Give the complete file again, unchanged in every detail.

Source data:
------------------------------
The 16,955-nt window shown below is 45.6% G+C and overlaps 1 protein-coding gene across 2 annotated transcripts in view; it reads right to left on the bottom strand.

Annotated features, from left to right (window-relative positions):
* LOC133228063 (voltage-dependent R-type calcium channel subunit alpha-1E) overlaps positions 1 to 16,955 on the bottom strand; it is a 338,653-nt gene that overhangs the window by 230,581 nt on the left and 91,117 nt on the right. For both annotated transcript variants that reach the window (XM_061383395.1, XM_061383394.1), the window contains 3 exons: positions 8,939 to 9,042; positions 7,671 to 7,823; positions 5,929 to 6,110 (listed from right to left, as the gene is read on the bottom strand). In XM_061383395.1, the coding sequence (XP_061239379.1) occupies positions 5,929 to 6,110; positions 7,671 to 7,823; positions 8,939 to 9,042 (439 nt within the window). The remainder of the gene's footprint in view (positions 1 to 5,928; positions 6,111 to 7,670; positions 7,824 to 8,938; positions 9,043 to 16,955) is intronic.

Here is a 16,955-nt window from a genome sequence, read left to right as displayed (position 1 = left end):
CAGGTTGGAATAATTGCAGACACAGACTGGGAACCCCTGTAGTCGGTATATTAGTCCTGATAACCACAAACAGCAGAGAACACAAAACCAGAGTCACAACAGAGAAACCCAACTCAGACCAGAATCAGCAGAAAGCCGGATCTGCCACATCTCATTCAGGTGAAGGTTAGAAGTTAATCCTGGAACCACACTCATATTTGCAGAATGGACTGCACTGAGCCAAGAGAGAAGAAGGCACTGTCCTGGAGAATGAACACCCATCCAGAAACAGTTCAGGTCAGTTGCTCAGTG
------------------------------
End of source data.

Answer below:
The 16,955-nt window shown below is 45.6% G+C and overlaps 1 protein-coding gene across 2 annotated transcripts in view; it reads right to left on the bottom strand.

Annotated features, from left to right (window-relative positions):
* LOC133228063 (voltage-dependent R-type calcium channel subunit alpha-1E) overlaps positions 1 to 16,955 on the bottom strand; it is a 338,653-nt gene that overhangs the window by 230,581 nt on the left and 91,117 nt on the right. For both annotated transcript variants that reach the window (XM_061383395.1, XM_061383394.1), the window contains 3 exons: positions 8,939 to 9,042; positions 7,671 to 7,823; positions 5,929 to 6,110 (listed from right to left, as the gene is read on the bottom strand). In XM_061383395.1, the coding sequence (XP_061239379.1) occupies positions 5,929 to 6,110; positions 7,671 to 7,823; positions 8,939 to 9,042 (439 nt within the window). The remainder of the gene's footprint in view (positions 1 to 5,928; positions 6,111 to 7,670; positions 7,824 to 8,938; positions 9,043 to 16,955) is intronic.

Here is a 16,955-nt window from a genome sequence, read left to right as displayed (position 1 = left end):
CAGGTTGGAATAATTGCAGACACAGACTGGGAACCCCTGTAGTCGGTATATTAGTCCTGATAACCACAAACAGCAGAGAACACAAAACCAGAGTCACAACAGAGAAACCCAACTCAGACCAGAATCAGCAGAAAGCCGGATCTGCCACATCTCATTCAGGTGAAGGTTAGAAGTTAATCCTGGAACCACACTCATATTTGCAGAATGGACTGCACTGAGCCAAGAGAGAAGAAGGCACTGTCCTGGAGAATGAACACCCATCCAGAAACAGTTCAGGTCAGTTGCTCAGTG